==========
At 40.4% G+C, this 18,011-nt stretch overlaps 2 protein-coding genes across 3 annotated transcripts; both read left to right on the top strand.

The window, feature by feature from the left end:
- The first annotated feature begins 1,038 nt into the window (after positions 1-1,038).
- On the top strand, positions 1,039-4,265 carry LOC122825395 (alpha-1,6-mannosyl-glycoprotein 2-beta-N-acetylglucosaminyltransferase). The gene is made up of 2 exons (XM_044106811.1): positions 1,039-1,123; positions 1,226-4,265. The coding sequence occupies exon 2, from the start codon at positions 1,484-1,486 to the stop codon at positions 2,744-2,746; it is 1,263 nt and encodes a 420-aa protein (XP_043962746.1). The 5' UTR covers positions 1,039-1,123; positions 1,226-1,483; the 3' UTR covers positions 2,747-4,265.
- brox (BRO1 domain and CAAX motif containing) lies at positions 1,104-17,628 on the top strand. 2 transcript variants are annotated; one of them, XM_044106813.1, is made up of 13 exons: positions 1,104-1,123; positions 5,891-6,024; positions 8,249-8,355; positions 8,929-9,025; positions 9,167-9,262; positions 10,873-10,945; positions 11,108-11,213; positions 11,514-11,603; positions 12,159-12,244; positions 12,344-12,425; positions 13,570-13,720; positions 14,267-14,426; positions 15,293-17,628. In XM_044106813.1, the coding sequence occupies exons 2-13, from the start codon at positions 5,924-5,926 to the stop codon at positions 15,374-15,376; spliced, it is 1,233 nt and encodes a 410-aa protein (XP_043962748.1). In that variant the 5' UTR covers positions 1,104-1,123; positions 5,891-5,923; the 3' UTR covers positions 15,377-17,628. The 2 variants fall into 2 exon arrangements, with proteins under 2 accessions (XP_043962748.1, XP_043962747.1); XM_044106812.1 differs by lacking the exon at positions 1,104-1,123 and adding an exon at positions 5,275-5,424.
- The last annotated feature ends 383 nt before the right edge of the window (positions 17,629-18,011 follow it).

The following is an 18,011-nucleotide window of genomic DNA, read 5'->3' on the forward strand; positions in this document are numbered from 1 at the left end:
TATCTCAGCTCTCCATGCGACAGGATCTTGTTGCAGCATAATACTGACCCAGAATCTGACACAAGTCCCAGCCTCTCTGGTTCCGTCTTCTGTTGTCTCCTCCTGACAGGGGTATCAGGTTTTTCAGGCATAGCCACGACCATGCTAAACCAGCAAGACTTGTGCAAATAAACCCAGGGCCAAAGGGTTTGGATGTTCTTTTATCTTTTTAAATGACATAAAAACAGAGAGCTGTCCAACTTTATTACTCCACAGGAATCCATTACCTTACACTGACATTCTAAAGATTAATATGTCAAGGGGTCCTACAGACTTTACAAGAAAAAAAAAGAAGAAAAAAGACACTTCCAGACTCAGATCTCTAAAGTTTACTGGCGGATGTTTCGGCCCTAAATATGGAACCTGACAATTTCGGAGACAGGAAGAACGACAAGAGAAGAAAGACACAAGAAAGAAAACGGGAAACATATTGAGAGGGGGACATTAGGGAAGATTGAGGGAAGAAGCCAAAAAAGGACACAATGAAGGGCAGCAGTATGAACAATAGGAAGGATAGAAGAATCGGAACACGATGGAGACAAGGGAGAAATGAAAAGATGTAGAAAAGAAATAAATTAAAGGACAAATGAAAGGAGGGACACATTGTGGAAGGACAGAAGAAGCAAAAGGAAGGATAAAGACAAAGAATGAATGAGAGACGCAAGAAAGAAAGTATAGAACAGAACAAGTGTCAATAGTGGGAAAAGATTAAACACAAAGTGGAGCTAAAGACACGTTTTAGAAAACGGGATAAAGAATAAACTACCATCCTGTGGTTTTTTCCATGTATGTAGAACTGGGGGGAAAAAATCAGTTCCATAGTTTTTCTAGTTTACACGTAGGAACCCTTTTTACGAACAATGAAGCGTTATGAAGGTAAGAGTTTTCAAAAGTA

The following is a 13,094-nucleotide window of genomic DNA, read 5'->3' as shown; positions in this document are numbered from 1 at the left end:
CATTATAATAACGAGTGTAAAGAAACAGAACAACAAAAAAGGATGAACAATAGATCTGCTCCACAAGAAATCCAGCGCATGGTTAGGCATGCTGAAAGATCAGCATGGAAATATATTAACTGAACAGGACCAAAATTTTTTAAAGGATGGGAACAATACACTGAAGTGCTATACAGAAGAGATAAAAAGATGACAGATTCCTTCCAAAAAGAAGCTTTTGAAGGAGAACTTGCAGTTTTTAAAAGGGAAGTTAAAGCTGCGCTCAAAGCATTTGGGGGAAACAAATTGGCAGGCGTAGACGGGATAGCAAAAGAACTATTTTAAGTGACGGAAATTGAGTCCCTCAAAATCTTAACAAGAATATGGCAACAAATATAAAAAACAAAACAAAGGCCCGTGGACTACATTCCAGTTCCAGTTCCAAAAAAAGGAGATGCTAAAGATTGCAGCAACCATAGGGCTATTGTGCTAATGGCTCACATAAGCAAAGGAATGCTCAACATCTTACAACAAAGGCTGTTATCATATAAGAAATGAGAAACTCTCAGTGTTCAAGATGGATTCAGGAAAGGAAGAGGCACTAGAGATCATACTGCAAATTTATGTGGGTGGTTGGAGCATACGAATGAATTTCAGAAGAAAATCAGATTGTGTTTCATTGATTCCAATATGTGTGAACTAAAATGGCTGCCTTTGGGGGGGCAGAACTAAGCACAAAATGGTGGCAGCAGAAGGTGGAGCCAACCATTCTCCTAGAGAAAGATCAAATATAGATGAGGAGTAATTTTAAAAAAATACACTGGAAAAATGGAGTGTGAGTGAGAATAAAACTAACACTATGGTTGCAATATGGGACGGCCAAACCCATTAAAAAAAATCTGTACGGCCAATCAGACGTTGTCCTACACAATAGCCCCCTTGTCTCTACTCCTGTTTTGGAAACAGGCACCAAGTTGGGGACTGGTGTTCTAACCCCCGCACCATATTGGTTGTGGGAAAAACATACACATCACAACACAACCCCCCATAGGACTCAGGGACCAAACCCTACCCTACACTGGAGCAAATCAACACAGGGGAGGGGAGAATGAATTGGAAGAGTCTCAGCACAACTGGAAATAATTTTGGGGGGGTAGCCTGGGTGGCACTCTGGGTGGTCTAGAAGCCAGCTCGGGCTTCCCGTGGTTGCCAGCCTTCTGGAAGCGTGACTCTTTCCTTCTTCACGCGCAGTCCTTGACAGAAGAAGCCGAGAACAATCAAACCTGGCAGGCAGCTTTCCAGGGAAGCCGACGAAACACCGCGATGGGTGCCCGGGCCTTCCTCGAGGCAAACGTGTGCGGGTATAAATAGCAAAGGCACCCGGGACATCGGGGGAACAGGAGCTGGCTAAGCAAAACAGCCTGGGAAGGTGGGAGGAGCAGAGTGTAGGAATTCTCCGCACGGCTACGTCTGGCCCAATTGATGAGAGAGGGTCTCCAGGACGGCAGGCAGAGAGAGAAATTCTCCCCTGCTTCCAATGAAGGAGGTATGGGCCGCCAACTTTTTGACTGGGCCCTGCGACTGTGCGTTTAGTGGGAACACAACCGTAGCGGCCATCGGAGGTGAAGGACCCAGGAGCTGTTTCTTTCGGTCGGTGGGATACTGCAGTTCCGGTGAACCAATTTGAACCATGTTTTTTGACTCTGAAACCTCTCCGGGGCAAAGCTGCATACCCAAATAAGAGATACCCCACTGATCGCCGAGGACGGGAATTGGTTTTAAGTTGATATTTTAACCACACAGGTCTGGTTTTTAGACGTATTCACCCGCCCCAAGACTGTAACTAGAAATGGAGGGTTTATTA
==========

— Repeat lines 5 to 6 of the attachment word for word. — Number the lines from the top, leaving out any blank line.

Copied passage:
- brox (BRO1 domain and CAAX motif containing) lies at positions 1,104-17,628 on the top strand. 2 transcript variants are annotated; one of them, XM_044106813.1, is made up of 13 exons: positions 1,104-1,123; positions 5,891-6,024; positions 8,249-8,355; positions 8,929-9,025; positions 9,167-9,262; positions 10,873-10,945; positions 11,108-11,213; positions 11,514-11,603; positions 12,159-12,244; positions 12,344-12,425; positions 13,570-13,720; positions 14,267-14,426; positions 15,293-17,628. In XM_044106813.1, the coding sequence occupies exons 2-13, from the start codon at positions 5,924-5,926 to the stop codon at positions 15,374-15,376; spliced, it is 1,233 nt and encodes a 410-aa protein (XP_043962748.1). In that variant the 5' UTR covers positions 1,104-1,123; positions 5,891-5,923; the 3' UTR covers positions 15,377-17,628. The 2 variants fall into 2 exon arrangements, with proteins under 2 accessions (XP_043962748.1, XP_043962747.1); XM_044106812.1 differs by lacking the exon at positions 1,104-1,123 and adding an exon at positions 5,275-5,424.
- The last annotated feature ends 383 nt before the right edge of the window (positions 17,629-18,011 follow it).